Tuesday, April 06, 2010

Reviewed by: Tim Owen

Album Review

4 out of 5

Spiritual Dimensions

A contrasting double album from trumpeter Wadada Leo Smith featuring his Golden and Organic bands

“Spiritual Dimensions” comes hot on the heels of Wadada Leo Smith’s “Abbey Road Quartet” album for Treader(see the accompanying Treader feature elsewhere on this site). A double CD, it gives anyone who was intrigued or inspired by the Treader date a great opportunity to hear the trumpeter in settings that, though each very different, are more representative of the main body of his work.

The first “Spiritual Dimensions” disc presents a 2008 date by the latest version of Smith’s Golden band. Here, bassist John Lindberg provides a limber, often funky lynch-pin around which two outstandingly effective musical partnerships operate. The quartet that recorded the imperious “Tabligh” (Cuneiform, 2005) derived much of its character from its inimitable percussionist Shannon Jackson, so his replacement here by both Pheeroan akLaff and Don Moye promises a radical change. akLaff is a composer and performer who has gigged and recorded widely, notably on dates by Oliver Lake and Henry Threadgill, while Moye is indelibly associated with the Art Ensemble of Chicago. Here they compliment each other so well that the dual drums set-up is oddly discreet, acting as effectively in subtle colouration as in imposing rhythmic impetus. Their work is exceptionally well matched and differentiated by Vijay Iyer’s stately, sometimes imperious pianism and Smith’s steely clarity of tone, resonating with each other in what is effectively a melodic dyad that spearheads the groups attack.

Each of these great musicians has demonstrated, for example in Moye’s Caribbean and African rhythms and in Iyer’s interest in Carnatic music and West African drumming1, an engagement with the broad pan-ethnicity of African American experience. These influences are palpable here but are always refracted through the prism of contemporary American Jazz, lending the first four of the set’s five tracks a joyous, bracing freshness. By way of contrast, Smith introduces the final track, “South Central L.A. Kulture”, with muted effects that deliberately evoke the electric Miles Davis, and when Lindberg joins in he imposes a loose, wah-inflected riff. The drummers and Iyer agitate and push things along, there’s a free passage featuring a strong solo by Iyer, and some magnificent soloing by Smith throughout, but all the same it’s a somewhat deflationary coda to the set. In the context of this double album it’s also a bridge to the next.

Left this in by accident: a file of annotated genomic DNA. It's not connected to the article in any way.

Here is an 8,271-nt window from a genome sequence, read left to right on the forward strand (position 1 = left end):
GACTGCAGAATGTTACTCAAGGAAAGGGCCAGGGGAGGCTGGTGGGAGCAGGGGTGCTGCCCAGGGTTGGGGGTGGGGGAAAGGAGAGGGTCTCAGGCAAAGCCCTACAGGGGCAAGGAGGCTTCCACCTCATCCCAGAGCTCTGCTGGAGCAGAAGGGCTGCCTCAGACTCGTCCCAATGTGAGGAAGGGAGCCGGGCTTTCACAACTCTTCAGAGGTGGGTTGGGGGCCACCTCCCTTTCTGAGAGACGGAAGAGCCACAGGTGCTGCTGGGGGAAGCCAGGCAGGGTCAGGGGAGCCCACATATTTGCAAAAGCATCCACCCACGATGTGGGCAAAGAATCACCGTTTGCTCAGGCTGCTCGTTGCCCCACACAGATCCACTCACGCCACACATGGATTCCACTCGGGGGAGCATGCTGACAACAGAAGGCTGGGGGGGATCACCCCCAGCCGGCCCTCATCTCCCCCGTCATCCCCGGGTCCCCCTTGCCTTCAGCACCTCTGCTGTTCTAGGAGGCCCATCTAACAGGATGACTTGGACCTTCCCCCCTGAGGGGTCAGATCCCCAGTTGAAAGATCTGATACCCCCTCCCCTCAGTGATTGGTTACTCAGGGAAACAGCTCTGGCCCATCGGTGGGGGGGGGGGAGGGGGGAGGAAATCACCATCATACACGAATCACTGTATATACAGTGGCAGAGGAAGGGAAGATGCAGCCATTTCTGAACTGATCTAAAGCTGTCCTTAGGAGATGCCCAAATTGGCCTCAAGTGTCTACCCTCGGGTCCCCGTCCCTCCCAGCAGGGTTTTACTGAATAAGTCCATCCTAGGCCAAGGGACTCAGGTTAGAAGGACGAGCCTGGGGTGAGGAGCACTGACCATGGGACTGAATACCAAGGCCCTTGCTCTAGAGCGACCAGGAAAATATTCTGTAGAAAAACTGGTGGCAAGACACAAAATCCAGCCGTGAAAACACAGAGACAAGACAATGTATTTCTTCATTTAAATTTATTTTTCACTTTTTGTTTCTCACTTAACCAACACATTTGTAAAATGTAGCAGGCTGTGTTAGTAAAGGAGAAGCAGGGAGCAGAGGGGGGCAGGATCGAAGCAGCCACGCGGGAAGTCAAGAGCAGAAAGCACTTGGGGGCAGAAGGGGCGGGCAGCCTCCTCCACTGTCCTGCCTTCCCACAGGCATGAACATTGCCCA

“South Central L.A. Kulture” is also the song that kicks off disc two, in a rendition by Wadada Leo Smith’s Organic. Whereas the Golden Quintet are mostly acoustic, albeit with some deft electric touches, Organic are primarily electric. akLaff is the sole drummer here, but Lindberg is partnered with electric bassist Skuli Sverrisson. There’s a cellist, Okkyung Lee, and four, yes four electric guitarists: Michael Gregory, Brandon Ross, Nels Cline and (albeit only on two of four lengthy tracks) Lamar Smith. Again it’s a live set, though at least some of Cline’s parts are overdubbed. Despite the congruence of four highly distinctive guitarists (Cline, for example, is an alt. rock free jazzer who tours and records with Wilco, whereas Ross has played with Cassandra Wilson to Henry Threadgill) the ghost of Miles prevents this date from ever transcending the relentlessly s(t)olid drum and bass groove. Organic may be a more interesting proposition than Smith’s rather pointless Yo Miles! tribute band, but for a groove machine who purportedly “stomp and burn” (as the press release would have it) the band evince a conspicuous lack of funk and mostly meander along in second gear, with all and sundry chipping in with sporadically lovely, fragmentary solos to very little cumulative effect. The tastefulness and restraint of the guitarists is commendable, and Korean New Yorker Okkyung Lee grabs her occasional cameos and wrings as much passion from them as she can. Mostly though it’s the lulls, all plugged with Smith’s mournful dirging, that persist in the memory.

Maybe I’m being a bit harsh; the Organic disc documents an interesting experiment, and it’s one I’ll no doubt return to with reassessment in mind; but if you want to hear Smith in an experimental progressive setting you’d be better off checking out the aforementioned Abbey Road Quartet. That said, the Golden Quintet disc alone is unmissable, and the combined package makes Spiritual Dimensions a very attractive proposition indeed.

1 see http://www.jazz.com/features-and-interviews/2008/7/20/in-conversation-with-vijay-iyer


Tim’s Star Ratings;

Disc One (Golden) 4 Stars

Disc Two (Organic) 2.5 Stars

Overall 4 Stars